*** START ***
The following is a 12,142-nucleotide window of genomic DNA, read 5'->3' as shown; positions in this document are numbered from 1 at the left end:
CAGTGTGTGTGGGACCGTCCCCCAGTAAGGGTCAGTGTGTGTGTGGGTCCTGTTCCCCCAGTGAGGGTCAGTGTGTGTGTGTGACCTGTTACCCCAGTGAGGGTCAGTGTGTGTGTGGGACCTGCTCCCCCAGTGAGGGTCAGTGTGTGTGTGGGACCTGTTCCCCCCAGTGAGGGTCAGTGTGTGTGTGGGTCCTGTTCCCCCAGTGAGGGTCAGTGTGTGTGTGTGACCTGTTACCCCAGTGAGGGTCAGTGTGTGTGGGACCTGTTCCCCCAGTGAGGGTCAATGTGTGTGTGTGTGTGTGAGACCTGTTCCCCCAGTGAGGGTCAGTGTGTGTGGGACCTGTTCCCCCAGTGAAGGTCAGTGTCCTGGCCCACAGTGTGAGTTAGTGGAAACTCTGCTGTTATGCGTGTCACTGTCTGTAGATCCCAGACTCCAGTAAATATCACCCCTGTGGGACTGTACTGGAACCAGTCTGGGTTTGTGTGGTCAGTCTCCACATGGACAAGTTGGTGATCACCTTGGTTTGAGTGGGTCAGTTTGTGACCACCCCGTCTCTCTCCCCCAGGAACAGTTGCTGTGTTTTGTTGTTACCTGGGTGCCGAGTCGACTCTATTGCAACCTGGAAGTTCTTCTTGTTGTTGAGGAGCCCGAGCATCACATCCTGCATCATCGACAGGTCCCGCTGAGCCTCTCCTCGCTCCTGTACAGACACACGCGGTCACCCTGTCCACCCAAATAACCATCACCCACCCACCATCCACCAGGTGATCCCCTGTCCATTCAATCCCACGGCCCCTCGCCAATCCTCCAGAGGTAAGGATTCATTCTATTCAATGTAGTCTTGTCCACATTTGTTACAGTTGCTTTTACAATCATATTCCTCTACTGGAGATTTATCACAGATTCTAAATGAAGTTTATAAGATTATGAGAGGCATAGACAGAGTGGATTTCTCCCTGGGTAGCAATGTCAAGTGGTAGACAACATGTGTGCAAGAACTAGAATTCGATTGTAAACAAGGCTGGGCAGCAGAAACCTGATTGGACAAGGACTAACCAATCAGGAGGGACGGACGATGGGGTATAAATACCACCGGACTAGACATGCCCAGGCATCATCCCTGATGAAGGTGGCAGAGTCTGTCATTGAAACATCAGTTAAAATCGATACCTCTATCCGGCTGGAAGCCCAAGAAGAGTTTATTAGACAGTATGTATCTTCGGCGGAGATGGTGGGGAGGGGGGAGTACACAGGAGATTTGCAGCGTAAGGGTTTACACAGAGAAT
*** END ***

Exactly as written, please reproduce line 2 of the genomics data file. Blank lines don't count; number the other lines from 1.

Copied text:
CAGTGTGTGTGGGACCGTCCCCCAGTAAGGGTCAGTGTGTGTGTGGGTCCTGTTCCCCCAGTGAGGGTCAGTGTGTGTGTGTGACCTGTTACCCCAGTGAGGGTCAGTGTGTGTGTGGGACCTGCTCCCCCAGTGAGGGTCAGTGTGTGTGTGGGACCTGTTCCCCCCAGTGAGGGTCAGTGTGTGTGTGGGTCCTGTTCCCCCAGTGAGGGTCAGTGTGTGTGTGTGACCTGTTACCCCAGTGAGGGTCAGTGTGTGTGGGACCTGTTCCCCCAGTGAGGGTCAATGTGTGTGTGTGTGTGTGAGACCTGTTCCCCCAGTGAGGGTCAGTGTGTGTGGGACCTGTTCCCCCAGTGAAGGTCAGTGTCCTGGCCCACAGTGTGAGTTAGTGGAAACTCTGCTGTTATGCGTGTCACTGTCTGTAGATCCCAGACTCCAGTAAATATCACCCCTGTGGGACTGTACTGGAACCAGTCTGGGTTTGTGTGGTCAGTCTCCACATGGACAAGTTGGTGATCACCTTGGTTTGAGTGGGTCAGTTTGTGACCACCCCGTCTCTCTCCCCCAGGAACAGTTGCTGTGTTTTGTTGTTACCTGGGTGCCGAGTCGACTCTATTGCAACCTGGAAGTTCTTCTTGTTGTTGAGGAGCCCGAGCATCACATCCTGCATCATCGACAGGTCCCGCTGAGCCTCTCCTCGCTCCTGTACAGACACACGCGGTCACCCTGTCCACCCAAATAACCATCACCCACCCACCATCCACCAGGTGATCCCCTGTCCATTCAATCCCACGGCCCCTCGCCAATCCTCCAGAGGTAAGGATTCATTCTATTCAATGTAGTCTTGTCCACATTTGTTACAGTTGCTTTTACAATCATATTCCTCTACTGGAGATTTATCACAGATTCTAAATGAAGTTTATAAGATTATGAGAGGCATAGACAGAGTGGATTTCTCCCTGGGTAGCAATGTCAAGTGGTAGACAACATGTGTGCAAGAACTAGAATTCGATTGTAAACAAGGCTGGGCAGCAGAAACCTGATTGGACAAGGACTAACCAATCAGGAGGGACGGACGATGGGGTATAAATACCACCGGACTAGACATGCCCAGGCATCATCCCTGATGAAGGTGGCAGAGTCTGTCATTGAAACATCAGTTAAAATCGATACCTCTATCCGGCTGGAAGCCCAAGAAGAGTTTATTAGACAGTATGTATCTTCGGCGGAGATGGTGGGGAGGGGGGAGTACACAGGAGATTTGCAGCGTAAGGGTTTACACAGAGAAT